• by Bob54321 (911744)
        I'm impressed. A 30% to 40% increase of bust size over four women is somewhere between a 280% to 380% increase overall!
        If this was anywhere else on the internet I might believe you but on Slashdot we have difficulty believing the girlfriend thing.
        • by mobby_6kl (668092)
          >If this was anywhere else on the internet I might believe you but on Slashdot we have difficulty believing the girlfriend thing.

          It's not as unreasonable as you might think. He probably started dating a flat-chested 12 year old, and then upgraded to a 14 y/o...
      • by RyoShin (610051)
        Yes, but women generally take your money, rather than give it to you.
      • by StressGuy (472374) on Monday February 26, 2007 @12:17PM (#18153850)
        I've been out of my parent's basement for little more than a year and I have only good things to say about the dating market

        Some of those eHarmony chicks are hot!

        So far, there doesn't seem to be any lack of demand for a good geek

        A real-live woman actually talked to me yesterday

        I've got to admit, though, I feel a little disloyal at this point. Several girls have come my way and I've taken them. My list of ex-girlfriends is starting to make me look a bit restless and it worries me

        I've yet to make it past the first date

        Until now I've just chalked it up to 'It's just hormones,'

        One or two of them have restaining orders against me

        but now another chick has been dropped into my lap.

        I crashed into her shopping cart at the supermarket

        Would I be digging my own grave by taking this girl?

        {Most likely}

        It'd be only my fourth time speaking to a woman in 19 years

        {The most accurate statement made so far}

        but each offered benefits and a 30% to 40% increase in cup size.

        {The most in-accurate statment you've made so far}

        I know better than to put a price on satisfaction but I'm pretty certain I'd be happy with her even though all I ever do with girls is hold hands.

        {if you're getting that far with this one...hold onto that}

        Is being branded as a 'hot potato' enough to keep you from switching? What's your price on this stigma?

        "hot potato" = Horny and Fat

    • by Wansu (846)

        You can do it once but your resume should have a job that spans several years right after it.

      Several years? I must be getting old. I remember when only staying a couple years was considered job hopping.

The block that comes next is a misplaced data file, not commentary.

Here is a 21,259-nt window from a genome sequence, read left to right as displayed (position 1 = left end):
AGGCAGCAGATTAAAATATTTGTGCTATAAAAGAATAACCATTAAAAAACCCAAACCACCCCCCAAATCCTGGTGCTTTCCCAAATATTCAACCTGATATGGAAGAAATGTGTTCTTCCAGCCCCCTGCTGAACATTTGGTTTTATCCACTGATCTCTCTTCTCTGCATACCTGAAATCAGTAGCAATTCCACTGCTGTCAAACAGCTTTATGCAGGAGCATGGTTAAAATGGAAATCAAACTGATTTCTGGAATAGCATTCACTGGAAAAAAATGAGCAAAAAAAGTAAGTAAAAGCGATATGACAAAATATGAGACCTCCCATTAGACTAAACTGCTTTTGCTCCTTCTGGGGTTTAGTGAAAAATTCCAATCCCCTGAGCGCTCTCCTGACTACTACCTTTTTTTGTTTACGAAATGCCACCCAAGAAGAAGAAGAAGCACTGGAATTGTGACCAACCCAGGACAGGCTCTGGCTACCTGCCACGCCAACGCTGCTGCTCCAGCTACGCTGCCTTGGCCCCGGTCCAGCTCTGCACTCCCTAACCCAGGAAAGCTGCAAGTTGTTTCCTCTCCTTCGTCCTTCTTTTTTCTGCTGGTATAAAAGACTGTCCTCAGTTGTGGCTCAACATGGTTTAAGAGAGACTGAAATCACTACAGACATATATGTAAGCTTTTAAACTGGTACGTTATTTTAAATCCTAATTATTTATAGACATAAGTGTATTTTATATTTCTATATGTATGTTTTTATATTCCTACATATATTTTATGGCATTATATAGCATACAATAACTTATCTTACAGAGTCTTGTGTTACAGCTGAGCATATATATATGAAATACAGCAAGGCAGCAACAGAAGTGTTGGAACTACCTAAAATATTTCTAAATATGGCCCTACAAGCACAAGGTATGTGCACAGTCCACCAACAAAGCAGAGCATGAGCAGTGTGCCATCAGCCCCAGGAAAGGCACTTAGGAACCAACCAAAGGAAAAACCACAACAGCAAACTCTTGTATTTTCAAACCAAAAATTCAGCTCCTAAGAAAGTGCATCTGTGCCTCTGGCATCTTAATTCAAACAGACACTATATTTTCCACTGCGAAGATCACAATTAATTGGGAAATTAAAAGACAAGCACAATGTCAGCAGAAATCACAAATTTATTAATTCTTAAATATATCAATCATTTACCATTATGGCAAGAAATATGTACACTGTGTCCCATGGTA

• by Sparr0 (451780)
        I have been at my current "job" (read: contract position that comes with a desk and no set end date) for about 6 months now, a similar position to the original poster with increased salary offered for new positions ever 6ish months for the past few years (minimum wage then, $18/hr now, two offers on the table for $25ish but I like where I am now and the people I work with)... Your post made me chuckle because recently one of the guys at a desk across from mine got a watch and a pin from the company for 25
    • by arivanov (12034) on Monday February 26, 2007 @06:13AM (#18150802) Homepage
      You do not need to lie and should not lie. If a job was not working out or somebody headhunted you with a vastly superior offer out of it you might as well say it. Everything else aside the hiring person can nowdays easily find what happened to you in your previous jobs. In that case a lie will be clearly not in your favour.

      The world is getting smaller and smaller and with sites like linkedin around it will take less than 15 seconds for someone to find a suitable "informal" reference. So a lie is quite likely to cost you the next job. Same for doctoring CVs, putting fake "Senior" into the job title, putting fake "responsibilities" like "mentoring junior developers" and other usual bollocks stuff people do to get themselves pushed into the higher salary bracket.

      Always presume that your interviewer has looked you up on social networking sites and already has a reference for you or two before doing anything stupid (these are my observations from recently looking for a job).
      • by khanyisa (595216)
        The alternative is to use your new job offer to negotiate a comparable salary from your current employer. That way you keep the job and the stable image, and you get the benefits
    • I say - it depends.

      In the past 6 years I've had 6 different jobs. They looked like:

      3 years with a government org
      6 months with a startup as an independent contractor
      3 months as a contractor with a financial
      1.25 years with a startup
      9 months with a private org
      4 months on my current job

      However, what you don't see is that between the first and second, we moved. The two contract jobs were easy to explain (contract expired), then between job 4 and 5 we moved, and 5 and 6 we moved.

      So, if you are just hopping to hop
    • by Bamafan77 (565893)

      "Yes! Switching jobs often makes you look like a "job hopper". You can do it once but your resume should have a job that spans several years right after it. That way you can lie about the short job and get away with it."

      This is old school thinking. Increasingly even FTEs are being treated like contractors these days. I like the mercantilist thinking espoused by Die Broke [slashdot.org]. Basically you should look at yourself the same way professional athletes do - you are paid a certain amount based on your perceived